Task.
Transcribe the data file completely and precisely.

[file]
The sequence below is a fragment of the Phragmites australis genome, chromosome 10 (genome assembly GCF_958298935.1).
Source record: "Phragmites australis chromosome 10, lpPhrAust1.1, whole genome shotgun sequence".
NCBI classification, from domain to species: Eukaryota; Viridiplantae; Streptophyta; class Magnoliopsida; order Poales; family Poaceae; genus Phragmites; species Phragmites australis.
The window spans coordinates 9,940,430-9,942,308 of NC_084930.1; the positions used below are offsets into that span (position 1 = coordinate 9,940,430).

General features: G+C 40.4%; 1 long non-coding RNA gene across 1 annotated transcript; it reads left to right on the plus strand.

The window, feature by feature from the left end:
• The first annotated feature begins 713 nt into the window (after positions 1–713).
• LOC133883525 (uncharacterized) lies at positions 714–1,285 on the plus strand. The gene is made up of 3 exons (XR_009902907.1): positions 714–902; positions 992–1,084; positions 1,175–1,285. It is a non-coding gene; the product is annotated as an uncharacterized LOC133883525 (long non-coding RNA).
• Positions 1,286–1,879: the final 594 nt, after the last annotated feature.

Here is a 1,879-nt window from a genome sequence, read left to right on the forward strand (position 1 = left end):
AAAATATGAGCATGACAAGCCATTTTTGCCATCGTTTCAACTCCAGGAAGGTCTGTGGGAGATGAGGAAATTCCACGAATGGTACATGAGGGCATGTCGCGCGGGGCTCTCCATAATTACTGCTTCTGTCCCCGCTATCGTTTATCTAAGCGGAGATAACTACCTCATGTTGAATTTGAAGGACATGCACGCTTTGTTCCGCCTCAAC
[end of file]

The sequence below is a fragment of the Phragmites australis genome, chromosome 10 (genome assembly GCF_958298935.1).
Source record: "Phragmites australis chromosome 10, lpPhrAust1.1, whole genome shotgun sequence".
NCBI classification, from domain to species: Eukaryota; Viridiplantae; Streptophyta; class Magnoliopsida; order Poales; family Poaceae; genus Phragmites; species Phragmites australis.
The window spans coordinates 9,940,430-9,942,308 of NC_084930.1; the positions used below are offsets into that span (position 1 = coordinate 9,940,430).

General features: G+C 40.4%; 1 long non-coding RNA gene across 1 annotated transcript; it reads left to right on the plus strand.

The window, feature by feature from the left end:
• The first annotated feature begins 713 nt into the window (after positions 1–713).
• LOC133883525 (uncharacterized) lies at positions 714–1,285 on the plus strand. The gene is made up of 3 exons (XR_009902907.1): positions 714–902; positions 992–1,084; positions 1,175–1,285. It is a non-coding gene; the product is annotated as an uncharacterized LOC133883525 (long non-coding RNA).
• Positions 1,286–1,879: the final 594 nt, after the last annotated feature.

Here is a 1,879-nt window from a genome sequence, read left to right on the forward strand (position 1 = left end):
AAAATATGAGCATGACAAGCCATTTTTGCCATCGTTTCAACTCCAGGAAGGTCTGTGGGAGATGAGGAAATTCCACGAATGGTACATGAGGGCATGTCGCGCGGGGCTCTCCATAATTACTGCTTCTGTCCCCGCTATCGTTTATCTAAGCGGAGATAACTACCTCATGTTGAATTTGAAGGACATGCACGCTTTGTTCCGCCTCAAC